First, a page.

Toronto is home to more than 80 independent film festivals. A number of Doors Open Toronto sites partnered with a dynamic local film festival to showcase films throughout the weekend.

Location: Collège Boréal
Dates & Times: May 26 and 27 12:30 and 3 p.m., both days

Produced in partnership with CinéFranco and Le Labo

Cinéfranco

Cinéfranco, a charitable organization, is the International Francophone film festival in Toronto, promoting the rich diversity of Francophone film talents in Canada and the world to give them the visibility film lovers – Francophones and Francophiles alike – enjoy. Three main events celebrate the excellence of Francophone cinema: the youth program, the large October Festival and the Spécial Québec fest. Cinéfranco has activities all year round with free film presentations and partnerships with many festivals and organizations. The majority of films are in French at this event.

Le Labo

DOT 2018 - Cinefranco and Le Labo - Morteterre
Promotional image from “Morteterre”

Le Labo is Toronto’s Francophone media arts/production centre offering members and visiting artists access to equipment, editing software and studio space. It is an educational and presentation space, offering workshops, residencies, and exhibition/screening opportunities that help foster and develop artistic careers. Le Labo is a catalyst for a wide range of artistic expression: the making of new cinematic creations, installations, photographic and performance-based works. Films such as “Morteterre,” by Fredéric Ansaldo, Diva,” by Christos Tsirbas, showcase the world of Franco Franco-Ontarian cinema.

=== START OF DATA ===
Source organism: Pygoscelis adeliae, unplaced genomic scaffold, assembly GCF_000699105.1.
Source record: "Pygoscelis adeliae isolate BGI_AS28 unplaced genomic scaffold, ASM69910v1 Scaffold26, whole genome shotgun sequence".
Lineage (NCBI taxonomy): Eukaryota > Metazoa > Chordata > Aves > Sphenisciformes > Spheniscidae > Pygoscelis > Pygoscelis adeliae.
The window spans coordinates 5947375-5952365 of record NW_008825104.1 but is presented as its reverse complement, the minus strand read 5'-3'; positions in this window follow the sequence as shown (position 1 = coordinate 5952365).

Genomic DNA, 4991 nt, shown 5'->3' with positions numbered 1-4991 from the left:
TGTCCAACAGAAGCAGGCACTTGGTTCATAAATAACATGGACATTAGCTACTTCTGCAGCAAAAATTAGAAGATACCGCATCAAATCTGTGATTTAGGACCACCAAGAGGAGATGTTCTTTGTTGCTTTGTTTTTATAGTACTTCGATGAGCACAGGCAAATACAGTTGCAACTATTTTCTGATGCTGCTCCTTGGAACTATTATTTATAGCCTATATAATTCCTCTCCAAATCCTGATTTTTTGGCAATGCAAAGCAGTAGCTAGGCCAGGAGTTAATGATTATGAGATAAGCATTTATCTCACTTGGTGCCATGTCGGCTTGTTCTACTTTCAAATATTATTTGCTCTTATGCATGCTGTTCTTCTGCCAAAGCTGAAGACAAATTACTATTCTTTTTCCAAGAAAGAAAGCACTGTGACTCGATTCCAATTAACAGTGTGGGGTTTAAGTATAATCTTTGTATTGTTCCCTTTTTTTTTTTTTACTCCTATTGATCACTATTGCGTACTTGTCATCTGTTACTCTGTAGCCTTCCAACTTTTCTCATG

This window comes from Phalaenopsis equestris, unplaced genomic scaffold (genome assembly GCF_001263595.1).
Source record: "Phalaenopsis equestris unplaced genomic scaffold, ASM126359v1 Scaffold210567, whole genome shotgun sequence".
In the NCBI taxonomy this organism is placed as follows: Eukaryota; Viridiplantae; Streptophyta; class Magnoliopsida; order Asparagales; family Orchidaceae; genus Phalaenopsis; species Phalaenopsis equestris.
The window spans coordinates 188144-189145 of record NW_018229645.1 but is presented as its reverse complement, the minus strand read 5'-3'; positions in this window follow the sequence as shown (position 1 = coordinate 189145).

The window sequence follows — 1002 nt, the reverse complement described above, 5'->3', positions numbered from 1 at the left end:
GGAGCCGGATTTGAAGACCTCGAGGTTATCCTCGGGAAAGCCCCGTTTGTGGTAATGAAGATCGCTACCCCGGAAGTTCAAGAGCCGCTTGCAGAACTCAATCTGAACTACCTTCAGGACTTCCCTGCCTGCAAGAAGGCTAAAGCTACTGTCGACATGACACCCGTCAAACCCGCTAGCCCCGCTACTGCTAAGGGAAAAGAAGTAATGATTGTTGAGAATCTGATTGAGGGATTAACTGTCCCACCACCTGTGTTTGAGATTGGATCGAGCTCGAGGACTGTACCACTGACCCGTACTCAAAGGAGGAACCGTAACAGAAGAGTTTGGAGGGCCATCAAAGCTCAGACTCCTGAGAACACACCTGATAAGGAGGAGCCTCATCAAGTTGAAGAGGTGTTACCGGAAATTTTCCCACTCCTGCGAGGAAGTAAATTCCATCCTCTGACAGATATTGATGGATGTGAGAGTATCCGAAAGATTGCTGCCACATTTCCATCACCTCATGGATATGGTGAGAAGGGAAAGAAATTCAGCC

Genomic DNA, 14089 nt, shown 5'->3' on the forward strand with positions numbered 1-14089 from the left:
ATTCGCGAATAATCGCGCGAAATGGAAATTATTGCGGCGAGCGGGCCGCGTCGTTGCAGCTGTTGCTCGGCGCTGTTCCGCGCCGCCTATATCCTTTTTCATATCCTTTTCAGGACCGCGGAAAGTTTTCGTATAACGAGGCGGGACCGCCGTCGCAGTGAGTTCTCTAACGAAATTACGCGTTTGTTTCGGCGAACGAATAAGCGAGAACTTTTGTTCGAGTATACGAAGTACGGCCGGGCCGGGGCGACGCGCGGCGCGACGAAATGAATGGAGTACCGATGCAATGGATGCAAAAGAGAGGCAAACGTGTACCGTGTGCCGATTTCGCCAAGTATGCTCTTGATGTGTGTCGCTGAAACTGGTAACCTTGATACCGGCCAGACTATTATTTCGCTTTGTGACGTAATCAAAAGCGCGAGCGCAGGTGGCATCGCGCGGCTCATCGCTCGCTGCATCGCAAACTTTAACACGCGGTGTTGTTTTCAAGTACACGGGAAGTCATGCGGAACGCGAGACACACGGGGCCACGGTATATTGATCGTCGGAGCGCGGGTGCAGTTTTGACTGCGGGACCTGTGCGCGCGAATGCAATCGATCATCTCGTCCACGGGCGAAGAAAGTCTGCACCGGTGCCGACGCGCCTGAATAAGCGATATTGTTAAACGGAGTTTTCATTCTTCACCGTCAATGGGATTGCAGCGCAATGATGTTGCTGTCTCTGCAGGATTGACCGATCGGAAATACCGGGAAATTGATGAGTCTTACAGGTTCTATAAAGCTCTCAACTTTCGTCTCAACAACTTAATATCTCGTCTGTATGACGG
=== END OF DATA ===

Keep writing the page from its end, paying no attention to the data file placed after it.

Location: Daniel’s Building – Auditorium
Dates & Times: May 26 @ 11 a.m. and May 27 @ 11 a.m. & 3 p.m.

Presented in partnership with Reelworld Film Festival

Doors Open 2018 - Still from the film Dandelions
Still from the film Dandelions

For the past 18 years, Reelworld Film Festival has supported the work of Indigenous and racially diverse filmmakers. Toronto is a beautiful but complex urban centre and the films we present in this program reflect the challenges many of our citizens face on a daily basis. Reelworld is pleased to spotlight the work of six outstanding Toronto directors who best reflect this through their films.

Location: Kingsway Community Life Centre @ Underground Theatre
Dates & Times: May 26 10 a.m.- 5 p.m. and May 27 1 p.m.- 5 p.m. continuously throughout the day

Presented in partnership with Planet in Focus Film Festival

Planet In Focus – Fix and Release –Blanding's Turtle
Planet In Focus – Fix and Release –Blanding’s Turtle

A 90-minute curation of family favourites from Planet in Focus Environmental Film Festival. These films deal with the changing Toronto environment, exploring lakes and illuminating urban landscapes. Local wildlife are represented in “Bird City Lights” and “Fix and Release,” which showcase documentaries as a catalyst for conservation. Explore Indigenous Ontario’s cottage country in “Lovesick” and ancient agriculture in “The Three Sisters Community Garden”. Light-hearted shorts will be screened including FIXED! which chronicles Toronto’s volunteer-run Repair Café, where beloved items are given a new lease on life.

Location: Fox Theatre
Dates & Times: May 26 and 27, 11 a.m. and 3 p.m., both days